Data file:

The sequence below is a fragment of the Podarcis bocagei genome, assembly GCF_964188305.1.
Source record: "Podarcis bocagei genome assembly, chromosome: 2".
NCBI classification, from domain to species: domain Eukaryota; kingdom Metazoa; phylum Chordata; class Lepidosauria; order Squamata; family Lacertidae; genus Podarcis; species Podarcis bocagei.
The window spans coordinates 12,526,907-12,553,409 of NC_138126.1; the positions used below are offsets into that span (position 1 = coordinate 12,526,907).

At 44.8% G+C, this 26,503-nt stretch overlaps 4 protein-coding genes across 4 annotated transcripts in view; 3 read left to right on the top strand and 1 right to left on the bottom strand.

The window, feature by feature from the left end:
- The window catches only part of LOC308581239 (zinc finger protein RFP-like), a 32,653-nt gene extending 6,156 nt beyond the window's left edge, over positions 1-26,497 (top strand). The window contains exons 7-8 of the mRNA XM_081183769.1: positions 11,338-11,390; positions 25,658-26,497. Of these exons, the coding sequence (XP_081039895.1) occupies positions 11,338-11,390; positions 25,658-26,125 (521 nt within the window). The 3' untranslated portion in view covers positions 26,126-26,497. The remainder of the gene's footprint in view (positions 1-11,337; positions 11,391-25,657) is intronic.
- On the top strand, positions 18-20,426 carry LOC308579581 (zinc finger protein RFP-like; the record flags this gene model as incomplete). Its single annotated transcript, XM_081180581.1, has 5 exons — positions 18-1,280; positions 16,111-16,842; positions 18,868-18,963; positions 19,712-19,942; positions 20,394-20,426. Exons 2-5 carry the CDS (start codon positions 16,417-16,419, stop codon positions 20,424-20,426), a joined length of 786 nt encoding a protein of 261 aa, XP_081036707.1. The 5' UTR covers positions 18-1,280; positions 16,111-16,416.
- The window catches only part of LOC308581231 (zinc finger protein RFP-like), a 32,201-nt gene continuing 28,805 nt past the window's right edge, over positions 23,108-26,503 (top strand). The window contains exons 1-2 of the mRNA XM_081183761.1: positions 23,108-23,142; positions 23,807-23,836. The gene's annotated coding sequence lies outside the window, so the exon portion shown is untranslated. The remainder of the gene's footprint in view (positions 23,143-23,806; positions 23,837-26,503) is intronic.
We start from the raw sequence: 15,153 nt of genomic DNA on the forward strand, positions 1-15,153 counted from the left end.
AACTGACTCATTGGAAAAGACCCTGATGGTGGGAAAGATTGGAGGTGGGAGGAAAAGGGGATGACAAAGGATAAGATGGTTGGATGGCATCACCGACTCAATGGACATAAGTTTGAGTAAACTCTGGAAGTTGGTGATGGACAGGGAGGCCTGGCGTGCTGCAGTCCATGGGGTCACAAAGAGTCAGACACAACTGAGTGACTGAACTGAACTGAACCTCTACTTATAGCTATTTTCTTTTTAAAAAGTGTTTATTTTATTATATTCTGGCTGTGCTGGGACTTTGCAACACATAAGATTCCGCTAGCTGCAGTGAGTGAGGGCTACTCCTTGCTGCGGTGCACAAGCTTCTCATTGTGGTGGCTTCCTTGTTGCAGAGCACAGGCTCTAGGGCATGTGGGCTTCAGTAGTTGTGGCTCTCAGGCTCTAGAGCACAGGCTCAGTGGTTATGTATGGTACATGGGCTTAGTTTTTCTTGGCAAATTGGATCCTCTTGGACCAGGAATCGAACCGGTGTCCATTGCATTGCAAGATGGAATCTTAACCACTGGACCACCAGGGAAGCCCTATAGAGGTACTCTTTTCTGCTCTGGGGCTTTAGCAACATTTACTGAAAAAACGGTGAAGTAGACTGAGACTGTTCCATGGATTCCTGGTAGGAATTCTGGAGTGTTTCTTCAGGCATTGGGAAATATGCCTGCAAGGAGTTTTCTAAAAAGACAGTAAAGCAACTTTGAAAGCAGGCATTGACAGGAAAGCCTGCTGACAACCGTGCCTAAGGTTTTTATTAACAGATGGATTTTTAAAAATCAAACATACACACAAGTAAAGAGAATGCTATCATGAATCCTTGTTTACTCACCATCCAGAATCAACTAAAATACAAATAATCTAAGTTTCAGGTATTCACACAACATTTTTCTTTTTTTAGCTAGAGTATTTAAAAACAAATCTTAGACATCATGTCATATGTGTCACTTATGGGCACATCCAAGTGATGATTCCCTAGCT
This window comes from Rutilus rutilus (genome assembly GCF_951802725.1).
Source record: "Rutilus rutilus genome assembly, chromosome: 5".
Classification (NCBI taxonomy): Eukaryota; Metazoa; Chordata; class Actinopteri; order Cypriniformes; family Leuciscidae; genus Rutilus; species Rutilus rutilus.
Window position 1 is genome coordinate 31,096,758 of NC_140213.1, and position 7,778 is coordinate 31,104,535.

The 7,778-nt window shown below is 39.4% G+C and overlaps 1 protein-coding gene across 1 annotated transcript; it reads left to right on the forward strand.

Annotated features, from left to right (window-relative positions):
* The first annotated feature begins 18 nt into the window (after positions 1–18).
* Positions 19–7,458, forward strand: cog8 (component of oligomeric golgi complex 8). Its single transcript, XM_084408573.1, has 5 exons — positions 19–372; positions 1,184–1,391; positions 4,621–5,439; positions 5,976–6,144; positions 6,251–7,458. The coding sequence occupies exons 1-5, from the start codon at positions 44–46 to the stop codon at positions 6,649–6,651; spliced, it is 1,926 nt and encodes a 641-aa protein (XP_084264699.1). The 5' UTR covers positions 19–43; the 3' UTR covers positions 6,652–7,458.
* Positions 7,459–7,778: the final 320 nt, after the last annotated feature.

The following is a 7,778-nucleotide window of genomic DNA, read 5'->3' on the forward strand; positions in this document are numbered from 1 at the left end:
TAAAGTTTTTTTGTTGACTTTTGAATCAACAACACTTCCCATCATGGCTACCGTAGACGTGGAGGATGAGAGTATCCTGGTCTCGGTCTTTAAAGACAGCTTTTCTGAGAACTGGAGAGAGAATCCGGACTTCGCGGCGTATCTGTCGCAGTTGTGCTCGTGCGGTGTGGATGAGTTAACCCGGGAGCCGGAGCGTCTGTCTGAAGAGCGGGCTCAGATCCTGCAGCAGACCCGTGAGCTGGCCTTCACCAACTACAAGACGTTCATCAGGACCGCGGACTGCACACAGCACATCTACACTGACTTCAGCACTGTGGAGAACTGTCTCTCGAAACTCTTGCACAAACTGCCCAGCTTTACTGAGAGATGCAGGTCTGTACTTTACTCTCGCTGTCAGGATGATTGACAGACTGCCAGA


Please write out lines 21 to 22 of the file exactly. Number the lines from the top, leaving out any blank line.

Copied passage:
The following is a 7,778-nucleotide window of genomic DNA, read 5'->3' on the forward strand; positions in this document are numbered from 1 at the left end:
TAAAGTTTTTTTGTTGACTTTTGAATCAACAACACTTCCCATCATGGCTACCGTAGACGTGGAGGATGAGAGTATCCTGGTCTCGGTCTTTAAAGACAGCTTTTCTGAGAACTGGAGAGAGAATCCGGACTTCGCGGCGTATCTGTCGCAGTTGTGCTCGTGCGGTGTGGATGAGTTAACCCGGGAGCCGGAGCGTCTGTCTGAAGAGCGGGCTCAGATCCTGCAGCAGACCCGTGAGCTGGCCTTCACCAACTACAAGACGTTCATCAGGACCGCGGACTGCACACAGCACATCTACACTGACTTCAGCACTGTGGAGAACTGTCTCTCGAAACTCTTGCACAAACTGCCCAGCTTTACTGAGAGATGCAGGTCTGTACTTTACTCTCGCTGTCAGGATGATTGACAGACTGCCAGA